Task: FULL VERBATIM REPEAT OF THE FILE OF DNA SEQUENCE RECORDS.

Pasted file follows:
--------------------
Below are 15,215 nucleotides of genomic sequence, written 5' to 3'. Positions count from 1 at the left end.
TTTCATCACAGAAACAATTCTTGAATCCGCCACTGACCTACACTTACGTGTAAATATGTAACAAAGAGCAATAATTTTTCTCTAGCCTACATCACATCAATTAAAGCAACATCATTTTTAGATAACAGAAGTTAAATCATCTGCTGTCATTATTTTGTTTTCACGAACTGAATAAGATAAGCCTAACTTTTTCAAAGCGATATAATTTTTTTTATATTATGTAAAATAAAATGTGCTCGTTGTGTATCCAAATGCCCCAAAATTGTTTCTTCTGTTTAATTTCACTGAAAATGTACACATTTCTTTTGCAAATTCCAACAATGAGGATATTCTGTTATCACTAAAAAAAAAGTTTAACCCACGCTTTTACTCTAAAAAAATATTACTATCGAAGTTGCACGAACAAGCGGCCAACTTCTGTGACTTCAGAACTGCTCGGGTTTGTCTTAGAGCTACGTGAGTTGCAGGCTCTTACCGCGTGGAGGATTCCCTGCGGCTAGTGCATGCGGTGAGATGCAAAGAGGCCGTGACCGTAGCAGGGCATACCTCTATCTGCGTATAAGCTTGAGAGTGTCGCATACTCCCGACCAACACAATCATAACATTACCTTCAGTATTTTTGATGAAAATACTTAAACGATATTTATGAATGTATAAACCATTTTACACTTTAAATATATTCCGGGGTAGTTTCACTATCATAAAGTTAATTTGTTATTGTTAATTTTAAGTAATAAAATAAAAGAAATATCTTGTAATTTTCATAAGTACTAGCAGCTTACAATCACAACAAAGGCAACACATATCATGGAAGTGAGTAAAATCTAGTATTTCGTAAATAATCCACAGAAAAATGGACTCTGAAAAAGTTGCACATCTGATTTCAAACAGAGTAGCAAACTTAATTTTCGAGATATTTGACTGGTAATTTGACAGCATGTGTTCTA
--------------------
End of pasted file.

Below are 15,215 nucleotides of genomic sequence, written 5' to 3'. Positions count from 1 at the left end.
TTTCATCACAGAAACAATTCTTGAATCCGCCACTGACCTACACTTACGTGTAAATATGTAACAAAGAGCAATAATTTTTCTCTAGCCTACATCACATCAATTAAAGCAACATCATTTTTAGATAACAGAAGTTAAATCATCTGCTGTCATTATTTTGTTTTCACGAACTGAATAAGATAAGCCTAACTTTTTCAAAGCGATATAATTTTTTTTATATTATGTAAAATAAAATGTGCTCGTTGTGTATCCAAATGCCCCAAAATTGTTTCTTCTGTTTAATTTCACTGAAAATGTACACATTTCTTTTGCAAATTCCAACAATGAGGATATTCTGTTATCACTAAAAAAAAAGTTTAACCCACGCTTTTACTCTAAAAAAATATTACTATCGAAGTTGCACGAACAAGCGGCCAACTTCTGTGACTTCAGAACTGCTCGGGTTTGTCTTAGAGCTACGTGAGTTGCAGGCTCTTACCGCGTGGAGGATTCCCTGCGGCTAGTGCATGCGGTGAGATGCAAAGAGGCCGTGACCGTAGCAGGGCATACCTCTATCTGCGTATAAGCTTGAGAGTGTCGCATACTCCCGACCAACACAATCATAACATTACCTTCAGTATTTTTGATGAAAATACTTAAACGATATTTATGAATGTATAAACCATTTTACACTTTAAATATATTCCGGGGTAGTTTCACTATCATAAAGTTAATTTGTTATTGTTAATTTTAAGTAATAAAATAAAAGAAATATCTTGTAATTTTCATAAGTACTAGCAGCTTACAATCACAACAAAGGCAACACATATCATGGAAGTGAGTAAAATCTAGTATTTCGTAAATAATCCACAGAAAAATGGACTCTGAAAAAGTTGCACATCTGATTTCAAACAGAGTAGCAAACTTAATTTTCGAGATATTTGACTGGTAATTTGACAGCATGTGTTCTA